Photoshop Use Is Now Regulated in France

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This is interesting:

In France last week, a bill was signed into law requiring that models show their employers a doctor’s note certifying they’re of a healthy weight….The statute also demands that magazines explicitly indicate any photographs that have been altered with an editing program, like Photoshop.

….Studies have shown that, out of all Western Europeans, French women have the lowest BMI, at 23.2. With 11 percent of French women considered “extremely thin,” the government has spent the better part of 2015 trying to curb its anorexia epidemic. In March, the country passed legislation criminalizing “pro-anorexia” and “thinspiration” websites, promising to slap perpetrators with a €10,000 fine ($10,800) and one year in prison.

France isn’t the first country to impose such a law. In 2012, Israel banished too-thin models from starring in advertisement photos. Similar measures were undertaken in Spain and Italy in 2006, where underweight models are now prohibited from walking the catwalk in fashion shows.

I knew about the new law in France that requires a doctor’s note for models, but I had no idea about the rest of this stuff. The Photoshop thing is certainly intriguing. I wonder if French fashion magazines will start putting notices on every photo, or if they can get away with a single big warning in the Table of Contents?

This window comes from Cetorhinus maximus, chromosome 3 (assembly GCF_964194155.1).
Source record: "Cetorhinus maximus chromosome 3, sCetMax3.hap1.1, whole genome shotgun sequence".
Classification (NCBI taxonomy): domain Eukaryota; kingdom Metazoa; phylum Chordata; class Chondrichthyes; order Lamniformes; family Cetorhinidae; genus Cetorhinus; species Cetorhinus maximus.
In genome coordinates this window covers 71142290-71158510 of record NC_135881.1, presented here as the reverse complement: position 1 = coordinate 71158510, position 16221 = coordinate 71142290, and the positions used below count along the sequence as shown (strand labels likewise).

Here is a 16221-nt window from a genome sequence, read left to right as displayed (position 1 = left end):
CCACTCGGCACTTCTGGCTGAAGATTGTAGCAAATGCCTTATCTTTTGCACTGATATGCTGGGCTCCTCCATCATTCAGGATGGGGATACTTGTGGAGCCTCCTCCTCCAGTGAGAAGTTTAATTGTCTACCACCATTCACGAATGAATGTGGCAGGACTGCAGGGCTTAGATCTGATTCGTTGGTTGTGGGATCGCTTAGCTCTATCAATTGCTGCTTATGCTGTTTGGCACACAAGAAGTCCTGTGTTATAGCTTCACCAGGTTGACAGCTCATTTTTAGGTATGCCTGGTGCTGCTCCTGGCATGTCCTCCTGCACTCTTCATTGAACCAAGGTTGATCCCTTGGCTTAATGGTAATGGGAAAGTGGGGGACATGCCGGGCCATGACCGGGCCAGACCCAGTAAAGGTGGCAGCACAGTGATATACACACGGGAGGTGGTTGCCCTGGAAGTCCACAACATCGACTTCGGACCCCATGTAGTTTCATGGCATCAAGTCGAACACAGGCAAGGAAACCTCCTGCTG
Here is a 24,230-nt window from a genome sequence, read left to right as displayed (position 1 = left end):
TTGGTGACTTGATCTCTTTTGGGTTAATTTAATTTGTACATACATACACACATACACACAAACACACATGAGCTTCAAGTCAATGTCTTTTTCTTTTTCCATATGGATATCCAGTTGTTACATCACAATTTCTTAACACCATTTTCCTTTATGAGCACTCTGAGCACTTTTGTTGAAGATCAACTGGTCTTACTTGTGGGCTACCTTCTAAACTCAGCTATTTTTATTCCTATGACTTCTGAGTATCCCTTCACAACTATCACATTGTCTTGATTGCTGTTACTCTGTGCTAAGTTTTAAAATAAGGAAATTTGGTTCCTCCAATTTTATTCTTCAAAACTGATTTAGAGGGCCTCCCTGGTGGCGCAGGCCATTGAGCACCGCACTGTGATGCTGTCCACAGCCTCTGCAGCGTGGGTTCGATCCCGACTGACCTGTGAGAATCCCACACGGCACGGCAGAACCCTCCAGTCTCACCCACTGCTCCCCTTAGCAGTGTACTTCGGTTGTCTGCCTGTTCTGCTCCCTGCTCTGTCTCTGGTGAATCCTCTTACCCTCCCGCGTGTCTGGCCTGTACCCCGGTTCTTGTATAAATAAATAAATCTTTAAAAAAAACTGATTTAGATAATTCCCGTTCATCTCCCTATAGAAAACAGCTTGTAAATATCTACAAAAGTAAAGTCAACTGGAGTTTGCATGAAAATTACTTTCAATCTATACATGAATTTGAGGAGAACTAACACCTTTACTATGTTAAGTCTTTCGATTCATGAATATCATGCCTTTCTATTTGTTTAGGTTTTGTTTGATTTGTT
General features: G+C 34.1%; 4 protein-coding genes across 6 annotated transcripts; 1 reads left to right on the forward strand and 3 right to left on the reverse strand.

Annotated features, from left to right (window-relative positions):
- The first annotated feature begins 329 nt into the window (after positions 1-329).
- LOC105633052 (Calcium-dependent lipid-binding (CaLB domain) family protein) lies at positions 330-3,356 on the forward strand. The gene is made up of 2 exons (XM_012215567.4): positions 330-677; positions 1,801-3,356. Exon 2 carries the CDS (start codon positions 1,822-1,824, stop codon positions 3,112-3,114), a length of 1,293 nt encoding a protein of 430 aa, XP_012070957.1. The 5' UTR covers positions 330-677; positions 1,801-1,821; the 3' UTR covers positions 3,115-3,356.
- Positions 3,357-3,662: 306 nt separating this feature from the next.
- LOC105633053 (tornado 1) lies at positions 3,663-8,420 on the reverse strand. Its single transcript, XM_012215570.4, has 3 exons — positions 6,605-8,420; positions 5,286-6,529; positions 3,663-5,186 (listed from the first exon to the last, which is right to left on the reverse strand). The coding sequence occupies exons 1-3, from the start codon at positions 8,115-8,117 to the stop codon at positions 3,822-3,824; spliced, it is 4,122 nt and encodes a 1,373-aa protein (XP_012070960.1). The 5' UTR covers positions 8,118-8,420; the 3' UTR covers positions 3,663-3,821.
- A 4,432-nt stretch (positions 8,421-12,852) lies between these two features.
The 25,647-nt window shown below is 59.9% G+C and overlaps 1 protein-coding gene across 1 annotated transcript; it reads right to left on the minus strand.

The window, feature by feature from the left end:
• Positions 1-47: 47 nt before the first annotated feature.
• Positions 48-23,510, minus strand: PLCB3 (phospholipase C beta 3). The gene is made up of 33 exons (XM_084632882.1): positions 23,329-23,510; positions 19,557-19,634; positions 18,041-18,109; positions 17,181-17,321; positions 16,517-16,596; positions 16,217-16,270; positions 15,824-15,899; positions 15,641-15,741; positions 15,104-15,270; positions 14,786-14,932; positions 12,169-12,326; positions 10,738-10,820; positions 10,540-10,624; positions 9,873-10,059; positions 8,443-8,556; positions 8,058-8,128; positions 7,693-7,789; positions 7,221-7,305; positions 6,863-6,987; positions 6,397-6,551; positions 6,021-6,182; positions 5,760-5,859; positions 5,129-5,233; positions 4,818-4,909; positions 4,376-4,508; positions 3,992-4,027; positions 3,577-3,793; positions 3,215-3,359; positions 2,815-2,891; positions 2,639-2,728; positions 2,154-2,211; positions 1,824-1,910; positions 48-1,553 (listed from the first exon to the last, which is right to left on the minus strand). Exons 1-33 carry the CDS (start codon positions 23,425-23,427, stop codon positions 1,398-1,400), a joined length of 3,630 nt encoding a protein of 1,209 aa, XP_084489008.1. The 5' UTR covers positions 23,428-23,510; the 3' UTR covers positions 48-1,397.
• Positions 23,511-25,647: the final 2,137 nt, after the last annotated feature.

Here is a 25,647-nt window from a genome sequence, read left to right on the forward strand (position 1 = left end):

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FACT:

Mother Jones was founded as a nonprofit in 1976 because we knew corporations and the wealthy wouldn't fund the type of hard-hitting journalism we set out to do.

Today, reader support makes up about two-thirds of our budget, allows us to dig deep on stories that matter, and lets us keep our reporting free for everyone. If you value what you get from Mother Jones, please join us with a tax-deductible donation today so we can keep on doing the type of journalism 2020 demands.

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